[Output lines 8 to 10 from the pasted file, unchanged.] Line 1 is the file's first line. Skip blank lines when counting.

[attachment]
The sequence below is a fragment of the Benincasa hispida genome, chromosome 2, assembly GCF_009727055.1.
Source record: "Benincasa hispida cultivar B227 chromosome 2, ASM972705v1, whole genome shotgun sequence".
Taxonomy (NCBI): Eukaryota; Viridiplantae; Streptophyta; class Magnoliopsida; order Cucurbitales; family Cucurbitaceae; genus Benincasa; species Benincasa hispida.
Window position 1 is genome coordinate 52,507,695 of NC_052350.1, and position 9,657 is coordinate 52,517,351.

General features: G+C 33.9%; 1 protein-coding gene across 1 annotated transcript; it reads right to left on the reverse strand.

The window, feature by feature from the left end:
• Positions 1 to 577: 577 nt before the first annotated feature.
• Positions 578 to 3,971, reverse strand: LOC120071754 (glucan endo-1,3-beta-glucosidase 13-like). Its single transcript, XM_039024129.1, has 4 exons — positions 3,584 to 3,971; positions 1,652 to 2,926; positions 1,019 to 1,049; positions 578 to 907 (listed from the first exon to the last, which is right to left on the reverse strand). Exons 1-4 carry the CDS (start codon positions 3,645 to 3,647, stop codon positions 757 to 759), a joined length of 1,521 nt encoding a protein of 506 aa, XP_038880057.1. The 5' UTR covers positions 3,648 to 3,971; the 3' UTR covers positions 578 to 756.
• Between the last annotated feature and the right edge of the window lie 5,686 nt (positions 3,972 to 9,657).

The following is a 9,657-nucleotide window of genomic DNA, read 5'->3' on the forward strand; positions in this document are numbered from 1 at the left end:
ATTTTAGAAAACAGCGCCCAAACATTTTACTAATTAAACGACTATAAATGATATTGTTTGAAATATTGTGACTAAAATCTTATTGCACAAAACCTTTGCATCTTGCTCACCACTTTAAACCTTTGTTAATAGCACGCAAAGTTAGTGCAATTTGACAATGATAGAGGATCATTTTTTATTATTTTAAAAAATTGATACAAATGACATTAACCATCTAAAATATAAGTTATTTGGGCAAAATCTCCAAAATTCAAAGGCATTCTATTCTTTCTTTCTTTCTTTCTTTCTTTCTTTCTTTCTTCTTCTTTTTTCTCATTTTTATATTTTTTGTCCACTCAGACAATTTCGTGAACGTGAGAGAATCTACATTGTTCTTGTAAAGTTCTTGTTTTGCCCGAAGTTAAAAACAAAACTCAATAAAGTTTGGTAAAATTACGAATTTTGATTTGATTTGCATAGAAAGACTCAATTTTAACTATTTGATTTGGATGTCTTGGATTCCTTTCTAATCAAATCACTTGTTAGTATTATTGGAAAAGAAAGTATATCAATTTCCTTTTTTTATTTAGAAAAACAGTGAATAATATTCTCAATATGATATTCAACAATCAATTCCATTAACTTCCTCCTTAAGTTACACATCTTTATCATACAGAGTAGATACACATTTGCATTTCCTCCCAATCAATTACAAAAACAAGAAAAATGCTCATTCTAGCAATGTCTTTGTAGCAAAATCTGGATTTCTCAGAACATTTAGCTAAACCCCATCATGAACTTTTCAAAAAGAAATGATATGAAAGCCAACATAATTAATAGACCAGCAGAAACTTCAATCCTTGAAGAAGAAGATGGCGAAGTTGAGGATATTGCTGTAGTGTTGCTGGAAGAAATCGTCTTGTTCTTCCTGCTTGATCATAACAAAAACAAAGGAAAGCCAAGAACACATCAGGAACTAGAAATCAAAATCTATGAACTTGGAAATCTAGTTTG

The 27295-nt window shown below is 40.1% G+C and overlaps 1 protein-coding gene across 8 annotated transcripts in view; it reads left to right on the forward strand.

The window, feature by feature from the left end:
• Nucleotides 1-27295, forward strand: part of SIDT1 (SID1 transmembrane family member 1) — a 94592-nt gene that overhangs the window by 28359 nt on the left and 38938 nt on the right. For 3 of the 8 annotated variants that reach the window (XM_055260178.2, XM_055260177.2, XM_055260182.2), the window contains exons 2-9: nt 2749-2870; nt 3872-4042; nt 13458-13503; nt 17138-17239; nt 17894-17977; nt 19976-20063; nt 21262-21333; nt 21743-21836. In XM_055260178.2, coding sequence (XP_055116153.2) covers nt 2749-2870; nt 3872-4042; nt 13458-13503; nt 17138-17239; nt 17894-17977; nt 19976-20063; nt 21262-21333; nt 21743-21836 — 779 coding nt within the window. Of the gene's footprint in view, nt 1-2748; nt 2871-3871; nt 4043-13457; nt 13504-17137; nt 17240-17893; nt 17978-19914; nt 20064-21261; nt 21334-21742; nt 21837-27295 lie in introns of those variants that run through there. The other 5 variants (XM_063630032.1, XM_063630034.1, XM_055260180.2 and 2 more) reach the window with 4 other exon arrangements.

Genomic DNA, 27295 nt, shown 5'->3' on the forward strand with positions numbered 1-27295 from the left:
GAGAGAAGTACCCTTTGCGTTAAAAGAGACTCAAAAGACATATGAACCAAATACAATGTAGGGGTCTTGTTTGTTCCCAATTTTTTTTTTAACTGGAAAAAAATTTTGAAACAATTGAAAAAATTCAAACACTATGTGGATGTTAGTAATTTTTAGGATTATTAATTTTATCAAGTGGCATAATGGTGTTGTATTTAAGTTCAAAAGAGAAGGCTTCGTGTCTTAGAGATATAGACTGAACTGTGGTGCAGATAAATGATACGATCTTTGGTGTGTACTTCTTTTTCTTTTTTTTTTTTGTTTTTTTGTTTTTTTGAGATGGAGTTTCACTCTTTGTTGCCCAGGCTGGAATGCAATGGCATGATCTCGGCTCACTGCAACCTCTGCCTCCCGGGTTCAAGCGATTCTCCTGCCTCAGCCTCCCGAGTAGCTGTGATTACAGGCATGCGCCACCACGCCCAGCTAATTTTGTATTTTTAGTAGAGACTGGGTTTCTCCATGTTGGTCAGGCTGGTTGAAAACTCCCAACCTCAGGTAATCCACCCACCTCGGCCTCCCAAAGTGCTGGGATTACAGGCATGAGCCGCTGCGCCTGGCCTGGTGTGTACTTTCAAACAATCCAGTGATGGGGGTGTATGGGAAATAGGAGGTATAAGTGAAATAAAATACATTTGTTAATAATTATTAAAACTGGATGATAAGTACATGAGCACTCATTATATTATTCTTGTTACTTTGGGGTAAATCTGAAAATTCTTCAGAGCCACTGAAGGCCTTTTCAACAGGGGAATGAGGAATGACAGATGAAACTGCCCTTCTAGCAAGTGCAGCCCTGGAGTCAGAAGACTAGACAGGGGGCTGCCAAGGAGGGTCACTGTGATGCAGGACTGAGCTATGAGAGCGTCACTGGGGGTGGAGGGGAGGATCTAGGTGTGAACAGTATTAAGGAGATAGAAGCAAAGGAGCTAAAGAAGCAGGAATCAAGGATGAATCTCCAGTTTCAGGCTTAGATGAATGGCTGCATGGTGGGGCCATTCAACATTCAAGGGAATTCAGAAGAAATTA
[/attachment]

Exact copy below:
• Positions 578 to 3,971, reverse strand: LOC120071754 (glucan endo-1,3-beta-glucosidase 13-like). Its single transcript, XM_039024129.1, has 4 exons — positions 3,584 to 3,971; positions 1,652 to 2,926; positions 1,019 to 1,049; positions 578 to 907 (listed from the first exon to the last, which is right to left on the reverse strand). Exons 1-4 carry the CDS (start codon positions 3,645 to 3,647, stop codon positions 757 to 759), a joined length of 1,521 nt encoding a protein of 506 aa, XP_038880057.1. The 5' UTR covers positions 3,648 to 3,971; the 3' UTR covers positions 578 to 756.
• Between the last annotated feature and the right edge of the window lie 5,686 nt (positions 3,972 to 9,657).

The following is a 9,657-nucleotide window of genomic DNA, read 5'->3' on the forward strand; positions in this document are numbered from 1 at the left end: